However, the discoveries of the power of mechanistic laws to describe and apparently account for the motions of distant planets were used by Enlightenment writers to undermine the view of persons as transcending the natural order in any way. As Voltaire quipped in The ignorant philosopher,
"It would be very singular that all nature, all the planets, should obey eternal laws, and that there should be a little animal, 5 feet high, who, in contempt of these laws, could act as he pleased, solely according to his caprice." (quoted in Robinson, 1981, p. 298).
Voltaire's ally David Hume (1711-1776) provided the philosophical arguments for the desirability of creating a science of human nature. Because in Hume's skeptical view we can't trust our perception of the natural world, we need first and foremost to explore our own natures. When he attempted to do so, Hume failed to see evidence of God's design but instead found a creature ruled by his passions. While perhaps this view is consistent with the Christian doctrine of the fall, we see that the Enlightenment attempt to make man autonomous of God's authority ultimately served only to degrade him into the victim of impersonal forces.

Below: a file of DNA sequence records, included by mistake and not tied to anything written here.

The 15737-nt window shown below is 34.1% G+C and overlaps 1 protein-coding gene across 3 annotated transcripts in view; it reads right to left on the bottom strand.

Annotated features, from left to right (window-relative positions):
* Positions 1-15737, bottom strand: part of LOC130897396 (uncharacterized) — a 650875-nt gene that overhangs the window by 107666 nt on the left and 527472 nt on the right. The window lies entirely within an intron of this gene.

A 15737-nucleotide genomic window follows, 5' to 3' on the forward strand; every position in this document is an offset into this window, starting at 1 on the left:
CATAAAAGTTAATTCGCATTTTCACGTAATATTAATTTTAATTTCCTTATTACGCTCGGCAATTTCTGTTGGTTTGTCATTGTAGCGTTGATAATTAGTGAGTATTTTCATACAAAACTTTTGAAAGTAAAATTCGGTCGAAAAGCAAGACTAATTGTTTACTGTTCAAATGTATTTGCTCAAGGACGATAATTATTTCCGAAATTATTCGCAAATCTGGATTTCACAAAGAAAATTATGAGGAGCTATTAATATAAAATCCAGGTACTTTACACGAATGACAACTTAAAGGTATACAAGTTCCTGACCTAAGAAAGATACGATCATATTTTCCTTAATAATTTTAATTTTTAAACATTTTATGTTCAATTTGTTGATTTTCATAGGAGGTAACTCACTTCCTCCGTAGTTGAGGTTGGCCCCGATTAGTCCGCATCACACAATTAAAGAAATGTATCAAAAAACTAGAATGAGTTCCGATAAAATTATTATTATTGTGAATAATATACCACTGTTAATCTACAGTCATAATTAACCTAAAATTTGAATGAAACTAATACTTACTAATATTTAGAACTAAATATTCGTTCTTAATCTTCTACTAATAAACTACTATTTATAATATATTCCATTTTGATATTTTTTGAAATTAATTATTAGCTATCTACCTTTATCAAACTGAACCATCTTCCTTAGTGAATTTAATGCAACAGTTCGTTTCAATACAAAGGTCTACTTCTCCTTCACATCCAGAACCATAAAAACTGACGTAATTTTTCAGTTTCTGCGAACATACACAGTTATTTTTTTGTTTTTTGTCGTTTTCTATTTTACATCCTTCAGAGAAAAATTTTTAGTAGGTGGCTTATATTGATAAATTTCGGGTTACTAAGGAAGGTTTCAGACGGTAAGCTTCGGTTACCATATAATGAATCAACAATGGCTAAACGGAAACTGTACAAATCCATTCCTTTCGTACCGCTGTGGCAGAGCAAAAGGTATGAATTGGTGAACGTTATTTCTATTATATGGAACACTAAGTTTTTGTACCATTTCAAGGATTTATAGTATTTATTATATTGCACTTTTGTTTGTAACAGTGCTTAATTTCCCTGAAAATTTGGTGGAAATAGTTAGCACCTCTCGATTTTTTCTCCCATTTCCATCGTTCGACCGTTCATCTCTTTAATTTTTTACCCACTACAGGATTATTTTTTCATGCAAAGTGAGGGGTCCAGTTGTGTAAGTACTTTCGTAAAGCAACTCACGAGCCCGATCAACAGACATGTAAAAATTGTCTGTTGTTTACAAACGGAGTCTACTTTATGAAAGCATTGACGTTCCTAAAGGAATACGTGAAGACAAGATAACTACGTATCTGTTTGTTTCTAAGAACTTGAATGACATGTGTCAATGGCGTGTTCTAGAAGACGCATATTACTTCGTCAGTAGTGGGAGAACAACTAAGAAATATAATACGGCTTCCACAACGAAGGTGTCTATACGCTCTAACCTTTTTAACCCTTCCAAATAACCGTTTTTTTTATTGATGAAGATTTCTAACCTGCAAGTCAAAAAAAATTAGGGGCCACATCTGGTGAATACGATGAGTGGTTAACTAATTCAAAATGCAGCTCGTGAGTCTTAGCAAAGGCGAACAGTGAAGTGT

In contrast to Hume's skepticism, the 19th century view of human nature and human society was dominated by ideas of inexorable progress. Among the most important figures in psychology's history of this era was Auguste Comte (1798-1857), the founder of the discipline of sociology and of the religion of scientism. Comte saw cultures as moving through three stages, beginning in a theological stage (where divine agents were seen as causing natural phenomena), and passing through a metaphysical stage (where unobserved forces and powers were thought to be active), but ultimately arriving at a scientific stage (where it is recognized that the only true knowledge consisted of descriptions of relationships between publicly observable events). Comte saw the knowledge of the scientific stage as being positive in two senses: it was known with certainty, and it was so unifying and uplifting that it would solve all of the problems besetting human societies. As we will note, echoes of Comte's thought can still be clearly heard in 20th century behaviorist psychology.